The franchise soldiered on with 2010’s ‘Predators’, directed by Nimrod Antal and starring Adrien Brody, Lawrence Fishburn, and Topher Grace. This film brought two new things to the party; another trope inverse, this time abducting the principals to an alien planet instead of having the aliens come to Earth as well as introducing the idea of an existential, internecine conflict between the Predators we’re familiar with from the earlier films, and ‘Super-Predators’, who play the hunting games we’ve come to expect, but with vastly different rules. The film, produced by Robert Rodriguez, pulled in over 125 million dollars worldwide, but plans for a sequel fell apart.

2018’s ‘The Predator’ is a troubled film that doesn’t live up to its heady pedigree. In the capable hands of Black, who appeared in the original feature alongside Arnold Schwarzenegger, along with a screenplay co-written with his ‘Monster Squad’ partner Fred Dekker- (yes, Black and Dekker) – and full of a talented cast featuring Boyd Holbrook, Trevon Rhodes, Olivia Munn, Sterling K Brown, Keegan-Michael Kay, Thomas Jane, Alfie Allen, Augusto Aguilera, Yvonne Strahovski, Jake Busey and Jacob Tremblay, this film should work on paper. The problem is, a whole bunch of the pages are missing.

Not a reboot or a ret-con, ‘The Predator’ acknowledges several of the earlier films, directly mentioning ‘Predator’ and ‘Predator ‘, and with a visual nod to ‘Aliens vs. Predator’. There is no mention of ‘Predators’ or ‘AvP: Requiem’, nor is there any hint of the sinister Weiland –Yutani Corporation.

The film opens with a color-coded space battle, a blue Predator vessel being blasted by a red one as they dance through the spaceways. After the blue one is hit, it opens a warp-hole to the extra-terrestrial vacation spot of choice, Earth. The blatant color coding and virtue-shading makes the chase feel more like a video game instead of a genuine threat, and then we’re off to the races as the damaged Predator vessel crash lands in Mexico, right on top of an Army Ranger team. The Predator begins to do what Predators do, and it’s not looking good for the men. Team sniper McKenna (Holbrook), is the only one to survive as he finds one of the Predator’s wrist-mounted weapons in the wreck. He stuns it long enough for him to escape with the beast’s tactical helmet and forearm-cannon. Instead of reporting this to his superiors, he inexplicably decides to mail this alien MacGuffin to his ex-wife, Emily (Strahovski), care of his Autistic son, Rory (Tremblay).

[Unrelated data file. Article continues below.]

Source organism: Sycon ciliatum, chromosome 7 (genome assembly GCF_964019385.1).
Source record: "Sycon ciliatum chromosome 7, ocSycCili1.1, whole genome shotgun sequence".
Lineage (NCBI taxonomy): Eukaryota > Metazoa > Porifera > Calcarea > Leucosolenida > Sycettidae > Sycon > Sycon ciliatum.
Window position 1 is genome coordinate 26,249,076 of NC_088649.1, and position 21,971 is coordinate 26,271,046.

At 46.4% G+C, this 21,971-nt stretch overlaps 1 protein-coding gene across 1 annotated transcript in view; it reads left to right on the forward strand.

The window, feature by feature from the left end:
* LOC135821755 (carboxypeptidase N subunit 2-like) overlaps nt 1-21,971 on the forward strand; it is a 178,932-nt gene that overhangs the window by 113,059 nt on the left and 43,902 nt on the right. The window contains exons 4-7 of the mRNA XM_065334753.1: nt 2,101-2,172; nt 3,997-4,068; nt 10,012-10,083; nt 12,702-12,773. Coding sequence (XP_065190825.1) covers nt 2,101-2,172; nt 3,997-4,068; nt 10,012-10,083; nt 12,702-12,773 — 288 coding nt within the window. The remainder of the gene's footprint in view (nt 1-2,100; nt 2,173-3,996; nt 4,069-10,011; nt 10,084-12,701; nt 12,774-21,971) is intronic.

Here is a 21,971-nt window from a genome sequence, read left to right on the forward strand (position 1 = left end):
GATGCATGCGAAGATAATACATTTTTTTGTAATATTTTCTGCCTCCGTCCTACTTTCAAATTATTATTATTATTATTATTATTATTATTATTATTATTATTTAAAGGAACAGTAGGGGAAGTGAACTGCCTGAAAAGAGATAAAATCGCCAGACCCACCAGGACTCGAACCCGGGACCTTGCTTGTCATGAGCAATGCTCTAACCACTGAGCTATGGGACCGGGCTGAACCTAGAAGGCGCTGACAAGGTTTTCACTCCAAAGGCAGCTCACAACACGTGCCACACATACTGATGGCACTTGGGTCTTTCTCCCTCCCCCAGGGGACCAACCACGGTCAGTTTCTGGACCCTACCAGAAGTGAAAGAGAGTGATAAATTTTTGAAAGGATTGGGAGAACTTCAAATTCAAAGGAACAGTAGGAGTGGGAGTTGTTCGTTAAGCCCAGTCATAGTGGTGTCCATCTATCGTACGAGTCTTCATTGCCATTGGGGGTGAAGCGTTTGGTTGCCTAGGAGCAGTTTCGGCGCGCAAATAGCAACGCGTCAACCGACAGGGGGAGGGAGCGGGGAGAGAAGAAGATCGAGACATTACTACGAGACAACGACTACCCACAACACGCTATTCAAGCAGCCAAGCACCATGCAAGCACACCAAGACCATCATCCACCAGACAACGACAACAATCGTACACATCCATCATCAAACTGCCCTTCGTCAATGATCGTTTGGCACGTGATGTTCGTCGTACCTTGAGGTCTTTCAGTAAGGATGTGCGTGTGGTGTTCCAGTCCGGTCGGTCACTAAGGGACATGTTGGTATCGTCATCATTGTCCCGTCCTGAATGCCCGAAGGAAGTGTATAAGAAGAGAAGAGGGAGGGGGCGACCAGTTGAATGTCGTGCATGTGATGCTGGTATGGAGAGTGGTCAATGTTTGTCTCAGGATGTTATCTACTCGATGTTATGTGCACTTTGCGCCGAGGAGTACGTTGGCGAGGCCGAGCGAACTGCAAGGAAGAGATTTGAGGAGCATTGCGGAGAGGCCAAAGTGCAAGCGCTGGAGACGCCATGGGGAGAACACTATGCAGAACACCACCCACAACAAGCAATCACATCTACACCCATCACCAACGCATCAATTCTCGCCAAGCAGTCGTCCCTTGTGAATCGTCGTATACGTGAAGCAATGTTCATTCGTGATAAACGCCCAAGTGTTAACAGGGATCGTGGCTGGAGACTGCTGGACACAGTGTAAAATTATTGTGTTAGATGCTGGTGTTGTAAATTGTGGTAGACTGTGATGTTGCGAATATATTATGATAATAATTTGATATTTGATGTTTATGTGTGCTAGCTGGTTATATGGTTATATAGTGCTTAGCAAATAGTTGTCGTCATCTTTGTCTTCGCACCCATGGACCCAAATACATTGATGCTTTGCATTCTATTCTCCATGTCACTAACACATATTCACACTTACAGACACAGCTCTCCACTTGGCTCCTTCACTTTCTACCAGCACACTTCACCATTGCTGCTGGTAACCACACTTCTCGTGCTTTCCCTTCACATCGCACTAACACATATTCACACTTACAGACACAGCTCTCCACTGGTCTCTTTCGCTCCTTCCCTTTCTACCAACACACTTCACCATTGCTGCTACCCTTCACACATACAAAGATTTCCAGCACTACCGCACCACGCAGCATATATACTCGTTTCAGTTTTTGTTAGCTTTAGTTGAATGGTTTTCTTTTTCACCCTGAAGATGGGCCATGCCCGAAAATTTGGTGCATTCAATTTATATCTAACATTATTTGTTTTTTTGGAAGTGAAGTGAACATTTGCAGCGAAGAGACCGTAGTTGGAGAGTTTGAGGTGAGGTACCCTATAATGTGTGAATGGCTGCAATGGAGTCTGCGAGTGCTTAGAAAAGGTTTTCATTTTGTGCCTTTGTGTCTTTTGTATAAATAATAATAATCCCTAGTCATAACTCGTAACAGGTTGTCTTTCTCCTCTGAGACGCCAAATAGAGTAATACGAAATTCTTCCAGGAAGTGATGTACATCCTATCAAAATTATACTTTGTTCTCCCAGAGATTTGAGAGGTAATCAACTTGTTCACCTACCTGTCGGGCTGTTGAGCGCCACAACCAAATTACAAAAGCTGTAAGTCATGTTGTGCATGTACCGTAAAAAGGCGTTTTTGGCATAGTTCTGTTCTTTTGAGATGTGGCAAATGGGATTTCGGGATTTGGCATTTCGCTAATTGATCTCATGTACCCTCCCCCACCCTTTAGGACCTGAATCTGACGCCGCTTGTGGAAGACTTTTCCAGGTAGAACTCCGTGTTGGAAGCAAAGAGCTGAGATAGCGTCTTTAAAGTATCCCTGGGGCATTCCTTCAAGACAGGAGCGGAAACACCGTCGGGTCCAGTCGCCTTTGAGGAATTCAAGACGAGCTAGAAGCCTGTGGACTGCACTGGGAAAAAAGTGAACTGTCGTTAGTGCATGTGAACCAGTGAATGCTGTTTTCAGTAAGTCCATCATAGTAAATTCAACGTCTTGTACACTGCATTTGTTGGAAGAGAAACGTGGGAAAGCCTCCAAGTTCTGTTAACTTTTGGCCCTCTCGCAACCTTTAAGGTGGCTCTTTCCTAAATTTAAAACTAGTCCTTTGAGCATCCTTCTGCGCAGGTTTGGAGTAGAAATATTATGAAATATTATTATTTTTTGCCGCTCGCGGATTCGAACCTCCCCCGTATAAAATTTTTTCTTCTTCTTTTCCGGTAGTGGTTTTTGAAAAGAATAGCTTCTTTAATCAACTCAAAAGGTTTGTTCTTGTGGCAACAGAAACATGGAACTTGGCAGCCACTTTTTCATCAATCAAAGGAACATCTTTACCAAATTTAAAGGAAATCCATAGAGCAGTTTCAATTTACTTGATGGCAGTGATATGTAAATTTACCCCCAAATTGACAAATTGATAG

When we first see Rory, we watch him being bullied at Chess Club in school. After two opportunistic thugs pull the fire alarm, the supervising teacher, for some strange reason, just leaves the special needs child he is responsible for alone in the classroom, and the boy is left at the mercy of the goons.

A mysterious CIA unit led by Traeger (Brown) is on the hunt for the Predators. His team recruits Dr. Bracket (Munn), to help determine what the Predator really is, what it and the rest of the species is actually up to with their visits, and why said visits are happening with greater frequency. The answer to that question turns out to be a heavy-handed, global warming warning, as we are told they are coming more and more frequently because they expect us to be extinct soon. It’s good to have an environmental message sandwiched in between beheadings and bombastic explosions. After McKenna knocked it for a loop, the CIA team was able to restrain the alien and bring it to a remote military research facility under a dam for further study. Somewhere, Wolverine is smiling.